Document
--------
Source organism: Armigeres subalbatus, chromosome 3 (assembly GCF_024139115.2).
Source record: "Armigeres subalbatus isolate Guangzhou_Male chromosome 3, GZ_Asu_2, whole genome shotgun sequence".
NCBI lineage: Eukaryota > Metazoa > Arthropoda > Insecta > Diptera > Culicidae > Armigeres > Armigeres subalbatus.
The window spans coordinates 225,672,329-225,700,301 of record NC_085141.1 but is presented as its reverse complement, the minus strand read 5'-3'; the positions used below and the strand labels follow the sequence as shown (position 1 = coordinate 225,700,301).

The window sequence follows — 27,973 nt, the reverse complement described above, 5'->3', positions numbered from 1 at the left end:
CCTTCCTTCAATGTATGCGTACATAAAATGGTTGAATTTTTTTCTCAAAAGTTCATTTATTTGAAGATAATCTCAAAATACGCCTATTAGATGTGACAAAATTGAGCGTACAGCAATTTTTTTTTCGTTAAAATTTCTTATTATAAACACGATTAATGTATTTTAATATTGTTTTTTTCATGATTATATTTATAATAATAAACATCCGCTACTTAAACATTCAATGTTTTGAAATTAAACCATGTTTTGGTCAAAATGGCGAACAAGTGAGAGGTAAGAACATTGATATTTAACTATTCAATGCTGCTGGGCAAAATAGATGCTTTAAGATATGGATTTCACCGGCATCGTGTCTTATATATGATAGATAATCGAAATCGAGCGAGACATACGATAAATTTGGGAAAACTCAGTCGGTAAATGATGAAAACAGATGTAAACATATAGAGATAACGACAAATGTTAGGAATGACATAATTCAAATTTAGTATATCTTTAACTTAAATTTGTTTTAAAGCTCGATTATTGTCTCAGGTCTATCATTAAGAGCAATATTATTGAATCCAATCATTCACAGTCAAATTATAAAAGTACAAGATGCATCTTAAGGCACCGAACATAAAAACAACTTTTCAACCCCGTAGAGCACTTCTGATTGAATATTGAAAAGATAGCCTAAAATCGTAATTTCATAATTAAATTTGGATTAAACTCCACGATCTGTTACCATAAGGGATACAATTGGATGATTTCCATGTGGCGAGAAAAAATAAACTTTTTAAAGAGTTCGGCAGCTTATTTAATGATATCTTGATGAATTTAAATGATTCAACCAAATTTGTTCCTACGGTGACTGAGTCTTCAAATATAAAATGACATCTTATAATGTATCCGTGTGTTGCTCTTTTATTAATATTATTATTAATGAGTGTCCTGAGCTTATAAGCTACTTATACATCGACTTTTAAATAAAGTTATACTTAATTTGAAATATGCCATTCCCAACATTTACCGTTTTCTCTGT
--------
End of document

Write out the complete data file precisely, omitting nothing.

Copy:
Source organism: Armigeres subalbatus, chromosome 3 (assembly GCF_024139115.2).
Source record: "Armigeres subalbatus isolate Guangzhou_Male chromosome 3, GZ_Asu_2, whole genome shotgun sequence".
NCBI lineage: Eukaryota > Metazoa > Arthropoda > Insecta > Diptera > Culicidae > Armigeres > Armigeres subalbatus.
The window spans coordinates 225,672,329-225,700,301 of record NC_085141.1 but is presented as its reverse complement, the minus strand read 5'-3'; the positions used below and the strand labels follow the sequence as shown (position 1 = coordinate 225,700,301).

The window sequence follows — 27,973 nt, the reverse complement described above, 5'->3', positions numbered from 1 at the left end:
CCTTCCTTCAATGTATGCGTACATAAAATGGTTGAATTTTTTTCTCAAAAGTTCATTTATTTGAAGATAATCTCAAAATACGCCTATTAGATGTGACAAAATTGAGCGTACAGCAATTTTTTTTTCGTTAAAATTTCTTATTATAAACACGATTAATGTATTTTAATATTGTTTTTTTCATGATTATATTTATAATAATAAACATCCGCTACTTAAACATTCAATGTTTTGAAATTAAACCATGTTTTGGTCAAAATGGCGAACAAGTGAGAGGTAAGAACATTGATATTTAACTATTCAATGCTGCTGGGCAAAATAGATGCTTTAAGATATGGATTTCACCGGCATCGTGTCTTATATATGATAGATAATCGAAATCGAGCGAGACATACGATAAATTTGGGAAAACTCAGTCGGTAAATGATGAAAACAGATGTAAACATATAGAGATAACGACAAATGTTAGGAATGACATAATTCAAATTTAGTATATCTTTAACTTAAATTTGTTTTAAAGCTCGATTATTGTCTCAGGTCTATCATTAAGAGCAATATTATTGAATCCAATCATTCACAGTCAAATTATAAAAGTACAAGATGCATCTTAAGGCACCGAACATAAAAACAACTTTTCAACCCCGTAGAGCACTTCTGATTGAATATTGAAAAGATAGCCTAAAATCGTAATTTCATAATTAAATTTGGATTAAACTCCACGATCTGTTACCATAAGGGATACAATTGGATGATTTCCATGTGGCGAGAAAAAATAAACTTTTTAAAGAGTTCGGCAGCTTATTTAATGATATCTTGATGAATTTAAATGATTCAACCAAATTTGTTCCTACGGTGACTGAGTCTTCAAATATAAAATGACATCTTATAATGTATCCGTGTGTTGCTCTTTTATTAATATTATTATTAATGAGTGTCCTGAGCTTATAAGCTACTTATACATCGACTTTTAAATAAAGTTATACTTAATTTGAAATATGCCATTCCCAACATTTACCGTTTTCTCTGT